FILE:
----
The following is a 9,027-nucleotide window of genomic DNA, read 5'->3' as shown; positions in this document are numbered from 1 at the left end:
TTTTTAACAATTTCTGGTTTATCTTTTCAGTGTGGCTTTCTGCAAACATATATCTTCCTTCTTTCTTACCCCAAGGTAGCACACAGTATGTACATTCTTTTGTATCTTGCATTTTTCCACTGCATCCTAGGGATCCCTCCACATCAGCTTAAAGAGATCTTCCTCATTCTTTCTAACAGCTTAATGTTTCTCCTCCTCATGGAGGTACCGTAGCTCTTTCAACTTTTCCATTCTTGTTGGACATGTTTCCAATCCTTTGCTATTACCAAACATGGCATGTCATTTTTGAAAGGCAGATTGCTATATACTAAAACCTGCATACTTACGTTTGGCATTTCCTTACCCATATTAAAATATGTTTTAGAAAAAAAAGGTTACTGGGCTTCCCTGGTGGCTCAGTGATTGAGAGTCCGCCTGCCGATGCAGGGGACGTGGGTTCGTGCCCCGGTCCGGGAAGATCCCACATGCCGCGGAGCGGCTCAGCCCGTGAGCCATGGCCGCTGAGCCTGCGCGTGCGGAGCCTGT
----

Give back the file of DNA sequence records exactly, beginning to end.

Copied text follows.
The following is a 9,027-nucleotide window of genomic DNA, read 5'->3' as shown; positions in this document are numbered from 1 at the left end:
TTTTTAACAATTTCTGGTTTATCTTTTCAGTGTGGCTTTCTGCAAACATATATCTTCCTTCTTTCTTACCCCAAGGTAGCACACAGTATGTACATTCTTTTGTATCTTGCATTTTTCCACTGCATCCTAGGGATCCCTCCACATCAGCTTAAAGAGATCTTCCTCATTCTTTCTAACAGCTTAATGTTTCTCCTCCTCATGGAGGTACCGTAGCTCTTTCAACTTTTCCATTCTTGTTGGACATGTTTCCAATCCTTTGCTATTACCAAACATGGCATGTCATTTTTGAAAGGCAGATTGCTATATACTAAAACCTGCATACTTACGTTTGGCATTTCCTTACCCATATTAAAATATGTTTTAGAAAAAAAAGGTTACTGGGCTTCCCTGGTGGCTCAGTGATTGAGAGTCCGCCTGCCGATGCAGGGGACGTGGGTTCGTGCCCCGGTCCGGGAAGATCCCACATGCCGCGGAGCGGCTCAGCCCGTGAGCCATGGCCGCTGAGCCTGCGCGTGCGGAGCCTGT